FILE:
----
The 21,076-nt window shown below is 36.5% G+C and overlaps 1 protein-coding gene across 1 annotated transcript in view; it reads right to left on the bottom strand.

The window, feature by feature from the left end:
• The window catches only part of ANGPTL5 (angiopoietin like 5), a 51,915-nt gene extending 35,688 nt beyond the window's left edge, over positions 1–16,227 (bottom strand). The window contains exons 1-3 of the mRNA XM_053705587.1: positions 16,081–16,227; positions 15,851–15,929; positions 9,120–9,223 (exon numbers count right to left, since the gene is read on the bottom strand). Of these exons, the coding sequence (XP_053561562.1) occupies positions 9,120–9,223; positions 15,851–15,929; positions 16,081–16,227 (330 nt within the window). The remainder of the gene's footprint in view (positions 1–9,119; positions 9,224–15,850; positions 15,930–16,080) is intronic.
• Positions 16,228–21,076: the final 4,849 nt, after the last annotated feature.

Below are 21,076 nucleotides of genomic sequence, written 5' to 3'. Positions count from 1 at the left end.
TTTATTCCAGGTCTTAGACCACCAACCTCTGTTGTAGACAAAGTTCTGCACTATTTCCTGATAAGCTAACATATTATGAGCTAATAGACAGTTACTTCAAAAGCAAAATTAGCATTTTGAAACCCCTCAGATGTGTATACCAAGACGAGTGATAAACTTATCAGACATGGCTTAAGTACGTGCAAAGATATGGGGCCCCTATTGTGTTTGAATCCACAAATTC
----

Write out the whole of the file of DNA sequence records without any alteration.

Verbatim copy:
The 21,076-nt window shown below is 36.5% G+C and overlaps 1 protein-coding gene across 1 annotated transcript in view; it reads right to left on the bottom strand.

The window, feature by feature from the left end:
• The window catches only part of ANGPTL5 (angiopoietin like 5), a 51,915-nt gene extending 35,688 nt beyond the window's left edge, over positions 1–16,227 (bottom strand). The window contains exons 1-3 of the mRNA XM_053705587.1: positions 16,081–16,227; positions 15,851–15,929; positions 9,120–9,223 (exon numbers count right to left, since the gene is read on the bottom strand). Of these exons, the coding sequence (XP_053561562.1) occupies positions 9,120–9,223; positions 15,851–15,929; positions 16,081–16,227 (330 nt within the window). The remainder of the gene's footprint in view (positions 1–9,119; positions 9,224–15,850; positions 15,930–16,080) is intronic.
• Positions 16,228–21,076: the final 4,849 nt, after the last annotated feature.

Below are 21,076 nucleotides of genomic sequence, written 5' to 3'. Positions count from 1 at the left end.
TTTATTCCAGGTCTTAGACCACCAACCTCTGTTGTAGACAAAGTTCTGCACTATTTCCTGATAAGCTAACATATTATGAGCTAATAGACAGTTACTTCAAAAGCAAAATTAGCATTTTGAAACCCCTCAGATGTGTATACCAAGACGAGTGATAAACTTATCAGACATGGCTTAAGTACGTGCAAAGATATGGGGCCCCTATTGTGTTTGAATCCACAAATTC